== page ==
It is a problem that has perplexed the smartest brains in the computer industry for years – how to recreate the web surfing experience on a small screen mobile device without sacrificing ease-of-use or speed. So when, in October 2002, Norway’s Opera Software not only announced the development of such technology, but demonstrated it as well – showing that it was not mere ‘vapourware’ – it caused a flurry of excitement throughout the industry.
Opera’s ‘small-screen rendering’ technique provides an intelligent way of reformatting existing sites built using standard HTML, by stacking the page vertically so that users only need to scroll up and down – not left and right – in order to see the content.
Images are scaled down or removed entirely if deemed superfluous by the software, which also ensures that, in most cases, the contents are not shrunk to such a small level that the pages cannot be read. The downside of this approach is that the software may remove some data that the user needed.
Unlike alternatives, Opera’s approach does not demand that service providers provide some kind of server-side processing to help the devices re-format and display the pages. Thus, the browser has to download an entire web page before rendering it – meaning it works best when accessing information delivered over a high-speed network.
In addition, web site developers do not have to re-code their pages in another mark-up language, as was the case with the wireless application protocol (WAP). “Our feeling has always been that going down the WAP route was a wrong turn,” says Opera CEO and co-founder Jon von Tetzchner. “We also didn’t really like the idea of having server-based solutions.”
How does Opera make money?
What turns Opera from a small company with a good idea into a genuine hot prospect is its relationship with a number of companies that already license its web browser technology for a variety of applications. Significantly, this group includes Symbian, the mobile device operating system consortium supported by all the major mobile phone handset makers. Opera is Symbian’s ‘preferred’, although not exclusive, web browser.
Opera takes a small chunk of the $5 royalty fee that Symbian receives on each device sold. Von Tetzchner is unwilling to give a precise figure on that ‘chunk’, but it seems likely to be cents, rather than dollars. But with 400 million mobile phones sold annually today, and Symbian-based devices expected to reach the mass market by 2004, the Symbian partnership could eventually amount to tens of millions of euros in revenues.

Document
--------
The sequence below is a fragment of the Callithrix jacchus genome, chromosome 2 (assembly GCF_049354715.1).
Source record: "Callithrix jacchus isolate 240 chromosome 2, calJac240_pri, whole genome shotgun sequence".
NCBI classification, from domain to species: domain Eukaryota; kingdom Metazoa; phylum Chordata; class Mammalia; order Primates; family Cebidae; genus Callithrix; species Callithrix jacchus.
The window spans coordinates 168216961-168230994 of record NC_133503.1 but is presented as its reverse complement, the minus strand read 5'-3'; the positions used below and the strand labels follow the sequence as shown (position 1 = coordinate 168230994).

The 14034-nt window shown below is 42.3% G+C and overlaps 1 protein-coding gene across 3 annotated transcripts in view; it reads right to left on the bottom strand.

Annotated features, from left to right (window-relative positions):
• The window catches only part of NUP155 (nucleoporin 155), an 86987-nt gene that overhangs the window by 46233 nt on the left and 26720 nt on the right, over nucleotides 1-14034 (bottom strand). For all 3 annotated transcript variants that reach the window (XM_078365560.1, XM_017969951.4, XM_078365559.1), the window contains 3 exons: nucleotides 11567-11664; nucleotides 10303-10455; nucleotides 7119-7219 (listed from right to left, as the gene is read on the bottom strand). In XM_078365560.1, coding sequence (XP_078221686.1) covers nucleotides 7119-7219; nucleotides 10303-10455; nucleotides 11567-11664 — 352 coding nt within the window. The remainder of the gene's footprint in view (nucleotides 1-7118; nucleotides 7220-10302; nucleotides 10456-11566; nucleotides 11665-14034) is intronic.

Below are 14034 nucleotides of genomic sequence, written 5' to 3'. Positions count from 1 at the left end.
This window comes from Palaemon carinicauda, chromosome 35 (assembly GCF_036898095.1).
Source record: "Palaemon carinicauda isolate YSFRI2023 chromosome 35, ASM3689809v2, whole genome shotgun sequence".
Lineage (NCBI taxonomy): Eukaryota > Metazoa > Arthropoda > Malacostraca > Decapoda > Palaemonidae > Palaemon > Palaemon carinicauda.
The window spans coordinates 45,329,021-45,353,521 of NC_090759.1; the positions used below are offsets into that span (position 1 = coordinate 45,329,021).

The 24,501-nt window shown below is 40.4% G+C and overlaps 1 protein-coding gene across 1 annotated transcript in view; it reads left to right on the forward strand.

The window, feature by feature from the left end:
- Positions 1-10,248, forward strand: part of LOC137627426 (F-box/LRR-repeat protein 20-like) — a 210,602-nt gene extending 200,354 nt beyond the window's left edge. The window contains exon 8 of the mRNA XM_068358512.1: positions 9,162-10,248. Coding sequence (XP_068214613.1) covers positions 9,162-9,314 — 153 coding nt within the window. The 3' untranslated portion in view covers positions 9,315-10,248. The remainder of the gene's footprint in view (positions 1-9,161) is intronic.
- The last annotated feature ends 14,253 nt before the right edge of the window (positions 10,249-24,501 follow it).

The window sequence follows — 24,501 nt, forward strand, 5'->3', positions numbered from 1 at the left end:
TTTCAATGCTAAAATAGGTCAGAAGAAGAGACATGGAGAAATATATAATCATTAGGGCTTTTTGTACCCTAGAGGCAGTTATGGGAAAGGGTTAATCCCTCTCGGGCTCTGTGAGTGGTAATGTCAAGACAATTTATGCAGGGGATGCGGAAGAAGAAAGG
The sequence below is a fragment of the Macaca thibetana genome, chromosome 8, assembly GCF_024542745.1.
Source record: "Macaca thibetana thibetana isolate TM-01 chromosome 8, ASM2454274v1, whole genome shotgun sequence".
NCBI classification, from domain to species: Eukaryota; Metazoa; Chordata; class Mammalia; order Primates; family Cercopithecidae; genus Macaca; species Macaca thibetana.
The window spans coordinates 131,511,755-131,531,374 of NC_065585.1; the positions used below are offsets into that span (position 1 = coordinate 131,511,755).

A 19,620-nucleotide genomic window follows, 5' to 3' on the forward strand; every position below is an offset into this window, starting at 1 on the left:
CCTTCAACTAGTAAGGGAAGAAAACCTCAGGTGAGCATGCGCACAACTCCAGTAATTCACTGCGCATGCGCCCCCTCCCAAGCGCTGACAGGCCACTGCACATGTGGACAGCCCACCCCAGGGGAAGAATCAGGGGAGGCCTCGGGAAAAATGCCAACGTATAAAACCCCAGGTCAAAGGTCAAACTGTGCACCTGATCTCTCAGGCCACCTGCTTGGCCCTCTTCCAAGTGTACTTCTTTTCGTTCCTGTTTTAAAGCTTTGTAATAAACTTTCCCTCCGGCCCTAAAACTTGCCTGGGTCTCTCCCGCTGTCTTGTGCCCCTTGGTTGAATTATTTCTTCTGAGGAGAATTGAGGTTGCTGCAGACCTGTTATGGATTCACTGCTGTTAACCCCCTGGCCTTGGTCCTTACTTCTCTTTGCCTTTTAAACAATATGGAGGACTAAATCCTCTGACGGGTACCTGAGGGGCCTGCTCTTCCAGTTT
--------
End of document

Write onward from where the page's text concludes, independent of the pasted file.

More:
That is many times Opera’s current sales. While growth was flat in 2001 when a number of key projects were cancelled, von Tetzchner is expecting revenues to double in 2002 from around EU3.2 million in 2001 to about EU6.5 million. Furthermore, he is looking forward to similar growth in 2003 as the effect of the Symbian licensing deal is felt on the top line and the company moves into profitability.
At the moment, Opera derives revenues from three sources: web advertising; desktop browser sales; and royalties from licensing its browser technology – not just to Symbian, but companies as diverse as systems giant IBM and French cable television operator Canal+, which uses it in its set-top boxes.
Advertising revenue comes from the desktop browser it gives away, which includes an advert in the top right hand side. This is regarded as a disadvantage by some, but users can buy a licence to have the adverts removed. Despite this, Opera still boasts several million users worldwide who prefer the features that Opera offers over Microsoft Internet Explorer.
Indeed, the long shadow of Microsoft looms large over virtually everything Opera does. The danger ultimately is that it could represent the ‘collateral damage’ in Microsoft’s war with Symbian. And for Opera there is no ‘plan B’. If Microsoft succeeds in controlling the mobile market as thoroughly as it controls the desktop PC market, “then we will have as small a share of that market as well,” admits von Tetzchner.